Remote control, no reconfiguration

A distinctive aspect of NorthStar’s 5G innovation network is its capability to share setups across various locations and enable connections from one place to another. This means scenarios with the same configuration can be established in different locations. For example, this capability allows AstaZero to transfer the control center for a remotely operated vehicle to Telia Sweden’s main offices in Stockholm, as well as at any test customers’ premises. Leveraging NorthStar network instances, AstaZero can replicate the setup used at the test track. Consequently, the research vehicle at the AstaZero test track can be remotely operated from entirely new locations without requiring additional configuration.

Figure 22: Capabilities at the AstaZero proving ground, Gothenburg

Capabilities at the AstaZero proving ground, Gothenburg

Remote operations test setup

During remote operation tests, a control tower is established at a distant geolocation, while the remotely operated vehicle remains at the AstaZero proving ground. The test vehicle is equipped with cameras that stream a video feed from the perspective of the driver’s seat. Remote control centers can be established at the offices of commercial partners, enabling the vehicle at the test track to be operated without personnel needing to be physically present.

A geofence solution ensures that the vehicle never leaves the designated safe driving area, with video feeds tracking the vehicle’s position. This information is streamed to the control center along with other critical data points, such as velocity and course.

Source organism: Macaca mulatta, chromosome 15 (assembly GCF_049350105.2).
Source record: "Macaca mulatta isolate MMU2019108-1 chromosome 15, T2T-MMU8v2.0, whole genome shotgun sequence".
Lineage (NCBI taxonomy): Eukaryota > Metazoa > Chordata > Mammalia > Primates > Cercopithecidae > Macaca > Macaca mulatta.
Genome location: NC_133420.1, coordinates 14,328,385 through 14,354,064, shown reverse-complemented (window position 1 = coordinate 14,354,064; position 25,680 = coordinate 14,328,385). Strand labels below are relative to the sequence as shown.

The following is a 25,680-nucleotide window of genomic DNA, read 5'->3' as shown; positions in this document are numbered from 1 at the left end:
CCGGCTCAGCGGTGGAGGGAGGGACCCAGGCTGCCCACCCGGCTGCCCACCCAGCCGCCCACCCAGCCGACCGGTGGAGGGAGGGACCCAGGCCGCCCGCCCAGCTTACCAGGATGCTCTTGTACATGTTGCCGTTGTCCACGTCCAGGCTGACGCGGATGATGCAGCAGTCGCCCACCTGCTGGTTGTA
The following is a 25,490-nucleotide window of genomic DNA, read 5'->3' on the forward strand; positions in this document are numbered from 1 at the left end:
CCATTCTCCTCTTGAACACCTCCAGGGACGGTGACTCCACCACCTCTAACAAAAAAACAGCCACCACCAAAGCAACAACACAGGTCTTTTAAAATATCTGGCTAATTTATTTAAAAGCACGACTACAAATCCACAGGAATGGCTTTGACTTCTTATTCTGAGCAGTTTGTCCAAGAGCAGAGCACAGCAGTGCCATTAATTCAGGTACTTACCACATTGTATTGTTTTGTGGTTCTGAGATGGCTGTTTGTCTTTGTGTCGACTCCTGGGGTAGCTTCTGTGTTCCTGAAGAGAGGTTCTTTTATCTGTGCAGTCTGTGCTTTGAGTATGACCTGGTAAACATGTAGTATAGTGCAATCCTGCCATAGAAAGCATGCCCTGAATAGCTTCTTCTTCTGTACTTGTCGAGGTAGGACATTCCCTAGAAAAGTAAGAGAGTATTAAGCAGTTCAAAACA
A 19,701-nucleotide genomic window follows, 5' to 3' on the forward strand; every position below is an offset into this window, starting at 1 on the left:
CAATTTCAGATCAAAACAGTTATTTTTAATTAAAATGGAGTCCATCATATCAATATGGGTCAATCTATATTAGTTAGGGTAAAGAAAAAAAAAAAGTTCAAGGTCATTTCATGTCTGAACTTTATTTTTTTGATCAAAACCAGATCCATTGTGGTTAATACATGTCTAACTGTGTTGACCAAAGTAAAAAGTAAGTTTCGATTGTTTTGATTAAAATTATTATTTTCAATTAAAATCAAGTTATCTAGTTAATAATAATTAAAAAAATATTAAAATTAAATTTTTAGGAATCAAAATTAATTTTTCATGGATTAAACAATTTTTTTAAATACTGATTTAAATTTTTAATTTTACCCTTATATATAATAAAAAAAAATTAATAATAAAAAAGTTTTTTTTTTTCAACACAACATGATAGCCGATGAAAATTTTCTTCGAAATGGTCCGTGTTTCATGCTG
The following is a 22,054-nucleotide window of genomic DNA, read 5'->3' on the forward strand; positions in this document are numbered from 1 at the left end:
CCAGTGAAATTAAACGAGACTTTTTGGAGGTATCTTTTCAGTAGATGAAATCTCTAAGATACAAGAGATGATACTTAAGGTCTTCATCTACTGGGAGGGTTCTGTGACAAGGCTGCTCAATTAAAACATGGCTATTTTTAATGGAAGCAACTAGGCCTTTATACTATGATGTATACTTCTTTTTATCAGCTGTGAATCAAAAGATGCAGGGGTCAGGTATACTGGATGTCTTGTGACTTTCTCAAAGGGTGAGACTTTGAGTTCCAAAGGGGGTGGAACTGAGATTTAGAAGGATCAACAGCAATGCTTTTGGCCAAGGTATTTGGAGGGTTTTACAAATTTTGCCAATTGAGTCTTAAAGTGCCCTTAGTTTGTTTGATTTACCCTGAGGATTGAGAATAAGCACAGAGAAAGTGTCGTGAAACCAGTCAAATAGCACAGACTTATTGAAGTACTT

The various video feeds are organized using video streaming software to ensure the remote operator receives all the necessary information to conduct the test. This setup requires high-performance network connectivity, adapted to specific workloads of high throughput and constant latency. Throughout testing, all critical infrastructure is connected to slices with higher priorities ensuring vital signals always maintain a high priority.

Utilizing multiple slices

At the AstaZero proving ground, the network was configured for a test scenario that enabled the remote operation of a vehicle over 5G, while simultaneously utilizing multiple automotive applications on different network slices. This involved managing three 4K video streams from the research vehicle and one from the stationary vehicle, geofencing data, positioning data for supervising the actual test, and uploading a substantial amount of test data from the vehicles. The video stream quality on the “best-effort” slice noticeably degraded during times of network congestion, a problem not experienced by the research vehicle on the “premium” slice. Likewise, vehicle control for the remotely operated car remained unaffected. By assigning critical data to dedicated network slices, consistent transmission of this data can be ensured at a defined performance level, in contrast to non-critical data transmitted over a best-effort slice, which may be affected by congestion or may not meet specific bandwidth or QoS requirements.

5G network slicing for remote-controlled vehicles

Two vehicles were present at the test track, including the AstaZero research vehicle. It was equipped with a drive-by-wire kit, a comprehensive hardware kit, and software system enabling electronic control of the car’s brake, throttle and steering. This setup allowed for fully automated driving of the vehicle. An additional software layer was integrated into the system, enabling it to interface with both a test orchestrating platform[2] and the geofencing solution at the proving ground. This configuration also facilitated the direct transmission of control signals to the vehicle from a steering wheel and pedals located at any given geolocation, enabling remote operators to control the vehicle from a distance. Additionally, a navigational system for precise positioning was installed in the car. This enabled test engineers to refine the vehicle’s positioning data and extract time-synchronized logs detailing various aspects of the vehicle’s behavior.

To maintain a stable connection to the 5G networks and facilitate the execution of specific test cases, the research vehicle was equipped with an automotive antenna,[3] Wi-Fi router[4] and a Global Navigation Satellite System (GNSS) antenna[5] connected to an industrial 5G router.